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Redo Log Buffers

Oracle RAC Cluster Tips by Burleson Consulting

A log buffer is a circular buffer in the SGA that holds information about changes made to the database. This information is stored in the redo entries. Redo entries contain the information necessary to reconstruct or redo changes made to the database by insert, update, delete, create, alter, or drop operations. Redo entries are primarily used for database recovery as necessary.

The server processes generate redo data into the log buffer as they make changes to the data blocks in the buffer. LGWR subsequently writes entries from the redo log buffer to the online redo log.

Database Buffer Cache

The database buffer cache holds copies of data blocks read from the data files. The term data block is used to describe a block containing table data, index data, clustered data, and so on. Basically, it is a block that contains data. All user processes concurrently connected to the instance share access to the database buffer cache. The database buffer cache is logically segmented into multiple sets. This reduces contention on multiprocessor systems.

This area of the SGA contains only the buffers themselves and not their control structures. For each buffer, there is a corresponding buffer header in the variable area of the SGA.

Program Global Area (PGA)

A Program Global Area (PGA) is a memory region that contains data and control information for a server process. It is a non-shared memory region created by Oracle when a server process is started. Access to the PGA is exclusive to that server process and it is read and written only by Oracle code acting on its behalf. It contains a private SQL area and a session memory area.

A private SQL area contains data such as bind information and runtime memory structures. Each session that issues a SQL statement has a private SQL area. Session memory is the memory allocated to hold a session's variables (logon information) and other information related to the session. For a shared server, the session memory is shared and not private.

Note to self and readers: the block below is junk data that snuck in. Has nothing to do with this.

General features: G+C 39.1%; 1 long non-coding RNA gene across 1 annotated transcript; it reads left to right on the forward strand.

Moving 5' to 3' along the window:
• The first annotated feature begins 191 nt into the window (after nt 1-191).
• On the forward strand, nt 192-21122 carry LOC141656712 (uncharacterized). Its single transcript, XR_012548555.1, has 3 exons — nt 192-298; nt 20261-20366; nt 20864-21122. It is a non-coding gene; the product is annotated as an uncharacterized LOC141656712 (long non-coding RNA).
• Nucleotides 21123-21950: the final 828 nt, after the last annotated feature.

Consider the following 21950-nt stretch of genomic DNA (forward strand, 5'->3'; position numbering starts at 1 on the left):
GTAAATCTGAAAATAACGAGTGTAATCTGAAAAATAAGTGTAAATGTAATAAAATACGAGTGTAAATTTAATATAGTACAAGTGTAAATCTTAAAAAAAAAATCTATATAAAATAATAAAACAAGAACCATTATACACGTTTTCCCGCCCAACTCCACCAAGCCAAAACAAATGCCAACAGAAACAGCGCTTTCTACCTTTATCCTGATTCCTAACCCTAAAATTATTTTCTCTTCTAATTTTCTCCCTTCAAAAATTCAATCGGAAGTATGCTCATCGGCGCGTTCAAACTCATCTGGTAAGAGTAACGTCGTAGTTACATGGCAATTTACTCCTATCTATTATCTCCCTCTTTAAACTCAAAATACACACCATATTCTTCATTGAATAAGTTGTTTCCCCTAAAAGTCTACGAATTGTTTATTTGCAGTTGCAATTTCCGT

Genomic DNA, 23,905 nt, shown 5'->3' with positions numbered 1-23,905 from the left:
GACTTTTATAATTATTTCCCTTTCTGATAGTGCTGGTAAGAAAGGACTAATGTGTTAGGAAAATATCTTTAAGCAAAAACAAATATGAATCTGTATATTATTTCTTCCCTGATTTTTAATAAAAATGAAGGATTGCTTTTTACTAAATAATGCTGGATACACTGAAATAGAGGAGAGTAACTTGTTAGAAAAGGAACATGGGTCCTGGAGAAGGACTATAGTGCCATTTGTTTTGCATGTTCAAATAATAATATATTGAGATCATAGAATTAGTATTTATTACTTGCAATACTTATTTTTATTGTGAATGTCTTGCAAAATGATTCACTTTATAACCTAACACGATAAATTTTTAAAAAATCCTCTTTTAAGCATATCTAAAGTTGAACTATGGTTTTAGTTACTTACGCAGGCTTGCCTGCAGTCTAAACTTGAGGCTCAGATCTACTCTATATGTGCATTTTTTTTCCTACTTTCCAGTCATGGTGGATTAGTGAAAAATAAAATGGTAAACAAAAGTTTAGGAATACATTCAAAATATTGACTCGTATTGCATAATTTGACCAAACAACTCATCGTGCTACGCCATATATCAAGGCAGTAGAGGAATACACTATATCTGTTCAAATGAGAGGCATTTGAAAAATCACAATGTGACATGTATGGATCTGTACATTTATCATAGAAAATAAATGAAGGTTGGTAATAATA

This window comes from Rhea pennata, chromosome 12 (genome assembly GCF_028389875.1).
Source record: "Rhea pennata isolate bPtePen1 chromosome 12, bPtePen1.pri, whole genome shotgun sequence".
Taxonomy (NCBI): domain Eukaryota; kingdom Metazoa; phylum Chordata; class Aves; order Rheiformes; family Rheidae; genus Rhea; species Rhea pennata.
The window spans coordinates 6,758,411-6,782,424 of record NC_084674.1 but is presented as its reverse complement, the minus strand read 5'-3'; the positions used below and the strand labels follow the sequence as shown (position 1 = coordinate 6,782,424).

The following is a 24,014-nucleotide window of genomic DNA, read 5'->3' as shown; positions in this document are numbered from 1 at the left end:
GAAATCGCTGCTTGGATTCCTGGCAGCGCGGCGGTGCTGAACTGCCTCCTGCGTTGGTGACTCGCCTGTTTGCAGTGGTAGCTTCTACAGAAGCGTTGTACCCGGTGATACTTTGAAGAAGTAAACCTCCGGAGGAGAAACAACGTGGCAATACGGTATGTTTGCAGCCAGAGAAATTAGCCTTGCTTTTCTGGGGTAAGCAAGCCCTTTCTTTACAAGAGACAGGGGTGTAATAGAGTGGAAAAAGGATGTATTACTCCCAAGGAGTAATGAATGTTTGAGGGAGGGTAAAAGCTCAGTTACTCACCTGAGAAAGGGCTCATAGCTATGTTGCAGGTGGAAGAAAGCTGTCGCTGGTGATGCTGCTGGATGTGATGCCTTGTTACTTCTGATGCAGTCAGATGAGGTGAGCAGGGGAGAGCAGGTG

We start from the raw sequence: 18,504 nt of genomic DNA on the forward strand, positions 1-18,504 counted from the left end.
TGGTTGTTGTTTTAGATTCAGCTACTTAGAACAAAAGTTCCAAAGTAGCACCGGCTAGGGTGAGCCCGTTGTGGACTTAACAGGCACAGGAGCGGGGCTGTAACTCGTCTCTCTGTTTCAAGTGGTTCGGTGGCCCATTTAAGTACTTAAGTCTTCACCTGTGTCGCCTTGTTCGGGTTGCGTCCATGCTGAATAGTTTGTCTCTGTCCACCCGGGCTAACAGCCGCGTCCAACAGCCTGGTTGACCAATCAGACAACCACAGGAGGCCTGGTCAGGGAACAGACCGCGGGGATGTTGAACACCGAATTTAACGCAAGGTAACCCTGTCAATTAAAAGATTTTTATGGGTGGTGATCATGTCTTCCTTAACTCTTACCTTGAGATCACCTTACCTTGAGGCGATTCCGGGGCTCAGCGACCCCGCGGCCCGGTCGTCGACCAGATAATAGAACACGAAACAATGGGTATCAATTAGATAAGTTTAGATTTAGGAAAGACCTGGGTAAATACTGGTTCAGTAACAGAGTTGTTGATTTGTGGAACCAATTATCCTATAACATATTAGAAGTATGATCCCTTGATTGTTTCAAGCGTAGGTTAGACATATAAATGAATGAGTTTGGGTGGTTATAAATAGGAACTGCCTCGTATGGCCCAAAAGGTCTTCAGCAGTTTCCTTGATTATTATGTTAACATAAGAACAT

Buffer Cache Management

The database buffer cache is organized in two lists: the write list and the least-recently-used (LRU) list. The write list holds dirty buffers, which contain data that has been modified but has not yet been written to disk. The LRU list holds free buffers, pinned buffers, and dirty buffers that have not yet been moved to the write list. Free buffers do not contain any useful data and are available for use. Pinned buffers are buffers that are currently being accessed.

When an Oracle process requires data, it searches the buffer cache, finds the data blocks, and then uses the data. This is known as a cache hit. If it cannot find the data, then it must be obtained from the data file. In this case, it finds a free buffer to accommodate the data block by scanning the LRU list, starting at the least-recently-used from the end of the list. The process searches either until it finds a free buffer or until it has searched the threshold limit of buffers.

When the user process is performing a full table scan, it reads the data blocks into buffers and places them on the LRU end instead of the MRU end of the LRU list. This is because a fully scanned table is usually needed only briefly and the blocks should be moved out quickly.

What Is a Dirty Block?

Whenever a server process changes or modifies a data block, it becomes a dirty block. Once a server process makes changes to the data block, the user may commit transactions, or transactions may not be committed for quite some time. In either case, the dirty block is not immediately written back to disk.

Writing dirty blocks to disk takes place under the following two conditions:

* When a server process cannot find a clean, reusable buffer after scanning a threshold number of buffers, then the database writer process writes the dirty blocks to disk.

* When the checkpoint takes place, the database writer process writes the dirty blocks to disk.


This is an excerpt from the bestselling book Oracle Grid & Real Application Clusters, Rampant TechPress, by Mike Ault and Madhu Tumma.

You can buy it direct from the publisher for 30%-off and get instant access to the code depot of Oracle tuning scripts.


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